Think! What Not to Say #twnts

"just relax!"
"want one of my kids?"
"why don't you just adopt?"

I launched my campaign in October 2018 after realising that the wider world (outside the ttc - 'trying to conceive' - community) really needed to understand fertility and infertility more.

If there was more open dialogue and much better mainstream media representation as well as real stories reflected in marketing campaigns from brands, we would have much stronger awareness. In turn I believe this can lead to fewer relationships falling apart (including between family members and friends as well as partners and marriages); better management at work from employees and colleagues and much more empathetic and considered approaches in clinical settings. The people going through it wouldn't need to feel so fearful, ashamed or alone if their experiences were better understood so that they were properly cared for and spoken to about it by the people in their lives.

I launched with a video, podcast, blog and social media campaign with a hashtag #twnts (think what not to say). The videos, below, have all been viewed and shared many thousands of times. 

Here are the videos...
this one is full of the classics we hear from friends and family allll. the. time...! None of these are very helpful. None at all.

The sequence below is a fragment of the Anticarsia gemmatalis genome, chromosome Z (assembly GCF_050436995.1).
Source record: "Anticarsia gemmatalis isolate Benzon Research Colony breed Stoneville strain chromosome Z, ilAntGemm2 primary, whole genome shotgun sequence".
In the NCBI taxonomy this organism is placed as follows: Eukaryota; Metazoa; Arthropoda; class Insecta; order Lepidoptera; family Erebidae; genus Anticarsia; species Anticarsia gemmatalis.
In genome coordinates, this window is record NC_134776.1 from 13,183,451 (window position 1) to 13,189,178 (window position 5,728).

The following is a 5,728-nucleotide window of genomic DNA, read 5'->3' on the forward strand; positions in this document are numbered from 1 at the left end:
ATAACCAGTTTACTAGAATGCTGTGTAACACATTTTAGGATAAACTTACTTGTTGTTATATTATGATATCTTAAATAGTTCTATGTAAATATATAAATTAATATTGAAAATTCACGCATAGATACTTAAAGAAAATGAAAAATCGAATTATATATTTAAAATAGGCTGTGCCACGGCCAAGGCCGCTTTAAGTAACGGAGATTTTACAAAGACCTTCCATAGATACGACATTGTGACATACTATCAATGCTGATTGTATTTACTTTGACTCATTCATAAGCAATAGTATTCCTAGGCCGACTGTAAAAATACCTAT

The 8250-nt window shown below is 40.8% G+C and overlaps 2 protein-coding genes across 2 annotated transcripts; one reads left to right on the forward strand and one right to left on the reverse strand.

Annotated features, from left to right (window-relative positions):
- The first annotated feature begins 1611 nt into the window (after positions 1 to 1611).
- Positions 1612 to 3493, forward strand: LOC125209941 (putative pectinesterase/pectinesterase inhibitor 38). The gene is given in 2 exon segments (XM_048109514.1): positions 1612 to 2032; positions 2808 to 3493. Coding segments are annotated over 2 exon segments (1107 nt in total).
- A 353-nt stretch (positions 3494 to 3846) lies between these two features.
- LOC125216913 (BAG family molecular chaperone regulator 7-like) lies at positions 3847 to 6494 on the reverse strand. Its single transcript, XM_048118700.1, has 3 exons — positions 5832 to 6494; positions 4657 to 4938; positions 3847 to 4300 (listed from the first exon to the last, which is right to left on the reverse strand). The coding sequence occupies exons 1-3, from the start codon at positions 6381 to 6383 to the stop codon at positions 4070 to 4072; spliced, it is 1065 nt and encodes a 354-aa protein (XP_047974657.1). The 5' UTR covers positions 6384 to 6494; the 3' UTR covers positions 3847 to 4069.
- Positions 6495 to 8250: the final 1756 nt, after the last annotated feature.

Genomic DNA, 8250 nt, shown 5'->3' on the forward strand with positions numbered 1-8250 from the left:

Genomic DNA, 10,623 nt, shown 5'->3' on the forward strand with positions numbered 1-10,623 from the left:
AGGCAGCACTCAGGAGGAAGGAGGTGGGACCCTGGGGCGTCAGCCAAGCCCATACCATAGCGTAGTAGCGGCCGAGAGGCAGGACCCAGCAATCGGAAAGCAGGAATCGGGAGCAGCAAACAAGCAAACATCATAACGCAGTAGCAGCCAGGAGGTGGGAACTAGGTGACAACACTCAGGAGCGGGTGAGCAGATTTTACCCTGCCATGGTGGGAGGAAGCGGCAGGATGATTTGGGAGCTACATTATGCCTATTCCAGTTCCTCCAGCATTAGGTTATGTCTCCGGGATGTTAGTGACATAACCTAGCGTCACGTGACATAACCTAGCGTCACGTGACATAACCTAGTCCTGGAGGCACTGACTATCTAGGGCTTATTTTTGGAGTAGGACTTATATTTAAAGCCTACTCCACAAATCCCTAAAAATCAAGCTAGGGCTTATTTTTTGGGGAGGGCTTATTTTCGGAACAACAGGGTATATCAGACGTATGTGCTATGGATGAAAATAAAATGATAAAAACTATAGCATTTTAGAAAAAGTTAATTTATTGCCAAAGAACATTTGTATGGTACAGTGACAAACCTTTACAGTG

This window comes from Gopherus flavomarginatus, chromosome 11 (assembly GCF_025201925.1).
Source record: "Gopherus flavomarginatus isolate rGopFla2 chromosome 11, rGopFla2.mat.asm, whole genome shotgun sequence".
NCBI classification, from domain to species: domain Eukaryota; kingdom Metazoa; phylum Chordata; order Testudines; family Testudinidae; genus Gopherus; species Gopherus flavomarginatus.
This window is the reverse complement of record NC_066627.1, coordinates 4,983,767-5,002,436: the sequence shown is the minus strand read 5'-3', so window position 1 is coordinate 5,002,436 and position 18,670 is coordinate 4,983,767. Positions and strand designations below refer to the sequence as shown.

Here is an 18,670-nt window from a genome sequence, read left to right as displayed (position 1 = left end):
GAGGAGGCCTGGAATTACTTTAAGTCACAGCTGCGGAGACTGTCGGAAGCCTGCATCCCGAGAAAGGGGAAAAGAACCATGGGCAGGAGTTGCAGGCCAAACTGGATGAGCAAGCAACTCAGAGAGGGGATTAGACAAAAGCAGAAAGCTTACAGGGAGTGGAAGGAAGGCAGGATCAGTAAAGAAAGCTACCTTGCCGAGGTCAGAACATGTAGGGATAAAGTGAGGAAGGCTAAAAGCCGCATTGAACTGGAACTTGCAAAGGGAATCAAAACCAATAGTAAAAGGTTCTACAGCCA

I made this one to express how patients hear the things healthcare professionals say to them...this is something I am so keen to raise awareness on and change. There should be sacred space in fertility clinics where no patient should have to feel shocked, upset or misunderstood by the people who are supposed to understand.
This was a very silly one for Christmas! Mariah as you've never seen her before! 
Covid Special. I made this one with the help of my friend and business partner Cat Strawbridge for a Cat and Alice project with Merck pharmaceutical. It was shared with thousands of healthcare professionals on a global webinar.
I made this one to celebrate one year of campaigning! I was really proud of the impact the campaign was having, but there still remains a huge amount of work to do to help people truly understand what going through this is like.